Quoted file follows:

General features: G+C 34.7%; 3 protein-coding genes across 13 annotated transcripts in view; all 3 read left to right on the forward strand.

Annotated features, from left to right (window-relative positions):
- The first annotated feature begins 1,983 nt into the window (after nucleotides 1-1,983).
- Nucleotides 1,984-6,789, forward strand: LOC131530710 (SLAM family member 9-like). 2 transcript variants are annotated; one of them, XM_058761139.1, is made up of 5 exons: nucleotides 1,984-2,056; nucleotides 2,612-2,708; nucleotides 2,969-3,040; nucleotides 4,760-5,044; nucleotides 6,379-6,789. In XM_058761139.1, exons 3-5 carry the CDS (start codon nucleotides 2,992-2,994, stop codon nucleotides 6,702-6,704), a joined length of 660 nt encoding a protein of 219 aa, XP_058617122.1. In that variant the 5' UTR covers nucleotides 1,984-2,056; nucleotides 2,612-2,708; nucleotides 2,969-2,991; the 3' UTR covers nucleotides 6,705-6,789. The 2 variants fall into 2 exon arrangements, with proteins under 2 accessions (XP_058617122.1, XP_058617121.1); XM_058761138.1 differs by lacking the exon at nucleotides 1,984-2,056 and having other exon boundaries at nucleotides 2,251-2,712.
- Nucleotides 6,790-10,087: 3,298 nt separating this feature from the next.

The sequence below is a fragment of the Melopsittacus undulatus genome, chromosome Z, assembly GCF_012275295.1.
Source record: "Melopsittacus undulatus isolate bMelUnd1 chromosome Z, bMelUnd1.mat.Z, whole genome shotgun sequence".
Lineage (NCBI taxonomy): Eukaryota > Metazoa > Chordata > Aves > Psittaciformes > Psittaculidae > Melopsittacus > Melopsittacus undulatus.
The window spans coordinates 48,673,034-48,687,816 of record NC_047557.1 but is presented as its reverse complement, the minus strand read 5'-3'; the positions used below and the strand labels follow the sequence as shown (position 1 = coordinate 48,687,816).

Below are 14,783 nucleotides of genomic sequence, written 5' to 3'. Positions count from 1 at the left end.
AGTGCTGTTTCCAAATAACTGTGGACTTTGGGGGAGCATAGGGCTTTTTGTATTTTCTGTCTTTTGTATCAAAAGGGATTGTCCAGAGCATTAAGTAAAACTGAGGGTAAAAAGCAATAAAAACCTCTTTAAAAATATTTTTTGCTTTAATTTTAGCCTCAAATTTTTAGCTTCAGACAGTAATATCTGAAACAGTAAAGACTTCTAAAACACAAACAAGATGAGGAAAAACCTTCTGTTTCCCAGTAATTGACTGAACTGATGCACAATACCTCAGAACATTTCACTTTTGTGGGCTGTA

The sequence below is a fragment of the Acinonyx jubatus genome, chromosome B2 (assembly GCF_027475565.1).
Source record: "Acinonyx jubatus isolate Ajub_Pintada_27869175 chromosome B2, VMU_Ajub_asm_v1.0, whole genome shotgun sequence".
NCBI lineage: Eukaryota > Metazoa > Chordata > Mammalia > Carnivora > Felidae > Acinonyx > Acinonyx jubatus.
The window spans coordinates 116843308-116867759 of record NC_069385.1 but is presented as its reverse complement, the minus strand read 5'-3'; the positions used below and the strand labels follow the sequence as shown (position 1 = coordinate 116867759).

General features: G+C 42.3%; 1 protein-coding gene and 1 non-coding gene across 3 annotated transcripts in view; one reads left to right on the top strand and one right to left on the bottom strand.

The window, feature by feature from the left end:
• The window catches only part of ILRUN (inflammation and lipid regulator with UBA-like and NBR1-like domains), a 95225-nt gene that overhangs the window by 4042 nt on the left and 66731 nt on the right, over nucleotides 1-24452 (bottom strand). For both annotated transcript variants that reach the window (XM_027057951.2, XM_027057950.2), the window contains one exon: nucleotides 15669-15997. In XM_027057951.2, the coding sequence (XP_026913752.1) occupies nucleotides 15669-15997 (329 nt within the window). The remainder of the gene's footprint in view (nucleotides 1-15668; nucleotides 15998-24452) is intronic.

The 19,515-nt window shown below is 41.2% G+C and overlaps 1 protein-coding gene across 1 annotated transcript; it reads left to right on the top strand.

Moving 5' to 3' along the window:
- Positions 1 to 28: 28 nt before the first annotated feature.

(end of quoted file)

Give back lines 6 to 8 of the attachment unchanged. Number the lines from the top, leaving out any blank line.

The sequence below is a fragment of the Melopsittacus undulatus genome, chromosome Z, assembly GCF_012275295.1.
Source record: "Melopsittacus undulatus isolate bMelUnd1 chromosome Z, bMelUnd1.mat.Z, whole genome shotgun sequence".
Lineage (NCBI taxonomy): Eukaryota > Metazoa > Chordata > Aves > Psittaciformes > Psittaculidae > Melopsittacus > Melopsittacus undulatus.